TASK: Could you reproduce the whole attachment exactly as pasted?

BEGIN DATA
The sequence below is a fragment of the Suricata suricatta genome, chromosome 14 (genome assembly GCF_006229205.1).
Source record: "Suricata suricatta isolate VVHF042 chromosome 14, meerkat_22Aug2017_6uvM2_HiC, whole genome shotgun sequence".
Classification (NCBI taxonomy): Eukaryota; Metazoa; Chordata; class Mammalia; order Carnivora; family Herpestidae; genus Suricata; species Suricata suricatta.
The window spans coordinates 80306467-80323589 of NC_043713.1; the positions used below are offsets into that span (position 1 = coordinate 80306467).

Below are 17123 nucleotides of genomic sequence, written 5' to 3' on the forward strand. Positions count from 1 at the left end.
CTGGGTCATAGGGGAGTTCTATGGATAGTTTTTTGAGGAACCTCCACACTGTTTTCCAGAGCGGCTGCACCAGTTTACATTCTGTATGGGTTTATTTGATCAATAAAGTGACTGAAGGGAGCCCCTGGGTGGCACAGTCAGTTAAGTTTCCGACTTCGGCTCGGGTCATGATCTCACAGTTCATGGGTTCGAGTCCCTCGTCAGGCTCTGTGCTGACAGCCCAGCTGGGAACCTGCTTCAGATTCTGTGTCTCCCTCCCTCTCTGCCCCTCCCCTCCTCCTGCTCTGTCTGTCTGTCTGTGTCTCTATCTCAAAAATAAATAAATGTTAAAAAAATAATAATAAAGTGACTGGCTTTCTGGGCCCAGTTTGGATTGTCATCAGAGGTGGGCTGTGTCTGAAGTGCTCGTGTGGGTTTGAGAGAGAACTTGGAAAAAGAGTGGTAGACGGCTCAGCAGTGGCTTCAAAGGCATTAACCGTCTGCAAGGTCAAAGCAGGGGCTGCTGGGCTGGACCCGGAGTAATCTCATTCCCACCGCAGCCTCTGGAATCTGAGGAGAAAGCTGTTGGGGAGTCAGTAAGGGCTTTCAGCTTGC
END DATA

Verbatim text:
The sequence below is a fragment of the Suricata suricatta genome, chromosome 14 (genome assembly GCF_006229205.1).
Source record: "Suricata suricatta isolate VVHF042 chromosome 14, meerkat_22Aug2017_6uvM2_HiC, whole genome shotgun sequence".
Classification (NCBI taxonomy): Eukaryota; Metazoa; Chordata; class Mammalia; order Carnivora; family Herpestidae; genus Suricata; species Suricata suricatta.
The window spans coordinates 80306467-80323589 of NC_043713.1; the positions used below are offsets into that span (position 1 = coordinate 80306467).

Below are 17123 nucleotides of genomic sequence, written 5' to 3' on the forward strand. Positions count from 1 at the left end.
CTGGGTCATAGGGGAGTTCTATGGATAGTTTTTTGAGGAACCTCCACACTGTTTTCCAGAGCGGCTGCACCAGTTTACATTCTGTATGGGTTTATTTGATCAATAAAGTGACTGAAGGGAGCCCCTGGGTGGCACAGTCAGTTAAGTTTCCGACTTCGGCTCGGGTCATGATCTCACAGTTCATGGGTTCGAGTCCCTCGTCAGGCTCTGTGCTGACAGCCCAGCTGGGAACCTGCTTCAGATTCTGTGTCTCCCTCCCTCTCTGCCCCTCCCCTCCTCCTGCTCTGTCTGTCTGTCTGTGTCTCTATCTCAAAAATAAATAAATGTTAAAAAAATAATAATAAAGTGACTGGCTTTCTGGGCCCAGTTTGGATTGTCATCAGAGGTGGGCTGTGTCTGAAGTGCTCGTGTGGGTTTGAGAGAGAACTTGGAAAAAGAGTGGTAGACGGCTCAGCAGTGGCTTCAAAGGCATTAACCGTCTGCAAGGTCAAAGCAGGGGCTGCTGGGCTGGACCCGGAGTAATCTCATTCCCACCGCAGCCTCTGGAATCTGAGGAGAAAGCTGTTGGGGAGTCAGTAAGGGCTTTCAGCTTGC